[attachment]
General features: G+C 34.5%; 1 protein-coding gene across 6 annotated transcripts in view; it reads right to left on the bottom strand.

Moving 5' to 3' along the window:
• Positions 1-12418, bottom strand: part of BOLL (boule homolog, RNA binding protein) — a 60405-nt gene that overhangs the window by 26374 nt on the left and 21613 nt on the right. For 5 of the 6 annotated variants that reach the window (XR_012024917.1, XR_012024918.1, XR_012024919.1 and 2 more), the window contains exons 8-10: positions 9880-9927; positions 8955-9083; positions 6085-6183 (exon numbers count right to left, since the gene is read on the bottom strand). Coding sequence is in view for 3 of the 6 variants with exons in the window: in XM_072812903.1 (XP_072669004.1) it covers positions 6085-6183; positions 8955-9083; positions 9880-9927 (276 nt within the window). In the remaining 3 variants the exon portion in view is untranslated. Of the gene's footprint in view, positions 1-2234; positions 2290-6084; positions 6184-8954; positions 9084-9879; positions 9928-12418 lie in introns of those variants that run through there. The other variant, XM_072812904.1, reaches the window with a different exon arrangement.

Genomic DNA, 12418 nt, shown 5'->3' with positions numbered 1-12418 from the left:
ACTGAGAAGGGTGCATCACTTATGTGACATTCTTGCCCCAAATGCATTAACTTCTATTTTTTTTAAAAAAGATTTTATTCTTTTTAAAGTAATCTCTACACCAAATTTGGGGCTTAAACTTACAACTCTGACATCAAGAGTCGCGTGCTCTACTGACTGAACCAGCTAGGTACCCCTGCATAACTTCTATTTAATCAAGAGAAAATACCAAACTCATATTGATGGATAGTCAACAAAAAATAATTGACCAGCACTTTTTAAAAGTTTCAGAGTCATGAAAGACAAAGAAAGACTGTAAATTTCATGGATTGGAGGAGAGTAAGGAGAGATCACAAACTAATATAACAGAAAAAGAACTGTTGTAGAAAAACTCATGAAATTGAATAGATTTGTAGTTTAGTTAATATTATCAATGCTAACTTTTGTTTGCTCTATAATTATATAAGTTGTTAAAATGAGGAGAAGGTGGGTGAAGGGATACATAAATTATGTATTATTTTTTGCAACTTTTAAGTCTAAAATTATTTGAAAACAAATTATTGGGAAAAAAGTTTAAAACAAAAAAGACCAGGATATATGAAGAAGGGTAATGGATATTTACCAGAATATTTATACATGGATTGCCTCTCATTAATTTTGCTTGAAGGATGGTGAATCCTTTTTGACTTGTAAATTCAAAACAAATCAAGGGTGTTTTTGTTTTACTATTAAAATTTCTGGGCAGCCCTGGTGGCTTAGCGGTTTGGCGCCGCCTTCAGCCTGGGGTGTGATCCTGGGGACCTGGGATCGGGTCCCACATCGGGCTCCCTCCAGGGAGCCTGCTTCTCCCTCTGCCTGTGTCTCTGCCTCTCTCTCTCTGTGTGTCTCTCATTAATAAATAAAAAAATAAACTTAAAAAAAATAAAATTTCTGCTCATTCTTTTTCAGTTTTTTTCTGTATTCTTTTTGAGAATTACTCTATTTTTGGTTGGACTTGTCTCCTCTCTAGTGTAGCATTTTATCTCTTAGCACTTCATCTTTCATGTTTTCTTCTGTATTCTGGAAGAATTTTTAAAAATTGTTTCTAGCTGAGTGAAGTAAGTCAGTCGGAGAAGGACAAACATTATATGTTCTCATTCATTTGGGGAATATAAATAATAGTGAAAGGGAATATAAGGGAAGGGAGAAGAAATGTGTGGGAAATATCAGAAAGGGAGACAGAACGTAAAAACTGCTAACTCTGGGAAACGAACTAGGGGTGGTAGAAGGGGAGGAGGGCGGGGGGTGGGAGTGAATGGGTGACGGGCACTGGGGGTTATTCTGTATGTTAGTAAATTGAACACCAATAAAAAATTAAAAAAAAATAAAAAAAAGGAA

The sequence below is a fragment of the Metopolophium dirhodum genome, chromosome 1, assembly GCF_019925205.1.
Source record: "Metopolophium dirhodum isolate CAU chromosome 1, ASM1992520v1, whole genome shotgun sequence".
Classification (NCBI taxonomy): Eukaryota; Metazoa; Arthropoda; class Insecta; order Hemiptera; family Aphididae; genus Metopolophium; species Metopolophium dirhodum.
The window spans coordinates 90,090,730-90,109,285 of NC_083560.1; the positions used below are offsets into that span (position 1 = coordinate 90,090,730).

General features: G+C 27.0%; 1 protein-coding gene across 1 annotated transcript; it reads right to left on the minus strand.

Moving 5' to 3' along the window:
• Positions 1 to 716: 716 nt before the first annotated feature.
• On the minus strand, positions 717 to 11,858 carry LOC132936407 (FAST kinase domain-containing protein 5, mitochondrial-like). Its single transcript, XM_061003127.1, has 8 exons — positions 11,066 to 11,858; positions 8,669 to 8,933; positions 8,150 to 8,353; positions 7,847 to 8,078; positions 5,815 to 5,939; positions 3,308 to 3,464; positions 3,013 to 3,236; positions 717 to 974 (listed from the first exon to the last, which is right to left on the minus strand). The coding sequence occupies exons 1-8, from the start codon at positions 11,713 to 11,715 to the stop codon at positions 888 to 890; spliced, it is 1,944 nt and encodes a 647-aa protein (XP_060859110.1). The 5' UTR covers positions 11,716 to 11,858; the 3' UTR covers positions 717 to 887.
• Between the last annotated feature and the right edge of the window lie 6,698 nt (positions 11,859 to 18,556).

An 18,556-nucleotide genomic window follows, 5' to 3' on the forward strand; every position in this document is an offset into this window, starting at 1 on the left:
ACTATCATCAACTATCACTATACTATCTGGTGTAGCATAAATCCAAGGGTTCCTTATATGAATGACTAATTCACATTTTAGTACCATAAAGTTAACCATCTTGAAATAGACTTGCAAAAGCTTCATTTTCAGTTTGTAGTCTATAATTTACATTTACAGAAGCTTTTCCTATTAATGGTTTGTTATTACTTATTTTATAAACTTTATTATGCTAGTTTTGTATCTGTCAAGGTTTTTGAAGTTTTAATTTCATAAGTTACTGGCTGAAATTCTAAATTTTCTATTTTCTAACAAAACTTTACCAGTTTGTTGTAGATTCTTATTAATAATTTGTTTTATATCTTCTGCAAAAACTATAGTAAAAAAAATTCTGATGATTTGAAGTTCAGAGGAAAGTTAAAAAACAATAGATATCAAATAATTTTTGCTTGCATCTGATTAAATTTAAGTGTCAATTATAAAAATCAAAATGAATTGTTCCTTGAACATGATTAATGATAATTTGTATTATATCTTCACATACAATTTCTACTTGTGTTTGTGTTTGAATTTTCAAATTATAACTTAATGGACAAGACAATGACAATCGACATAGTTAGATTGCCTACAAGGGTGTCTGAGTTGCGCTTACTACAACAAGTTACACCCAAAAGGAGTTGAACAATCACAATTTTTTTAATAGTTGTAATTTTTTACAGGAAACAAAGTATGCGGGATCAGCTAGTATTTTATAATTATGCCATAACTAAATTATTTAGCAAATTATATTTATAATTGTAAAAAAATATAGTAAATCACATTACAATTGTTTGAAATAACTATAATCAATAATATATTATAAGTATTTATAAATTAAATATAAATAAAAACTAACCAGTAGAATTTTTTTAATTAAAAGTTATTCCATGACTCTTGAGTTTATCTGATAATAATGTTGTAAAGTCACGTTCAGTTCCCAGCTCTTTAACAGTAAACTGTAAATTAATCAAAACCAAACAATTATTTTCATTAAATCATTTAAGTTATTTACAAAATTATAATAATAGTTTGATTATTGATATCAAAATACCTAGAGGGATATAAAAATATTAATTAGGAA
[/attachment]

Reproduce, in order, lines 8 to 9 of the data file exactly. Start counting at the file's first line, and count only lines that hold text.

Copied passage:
Classification (NCBI taxonomy): Eukaryota; Metazoa; Arthropoda; class Insecta; order Hemiptera; family Aphididae; genus Metopolophium; species Metopolophium dirhodum.
The window spans coordinates 90,090,730-90,109,285 of NC_083560.1; the positions used below are offsets into that span (position 1 = coordinate 90,090,730).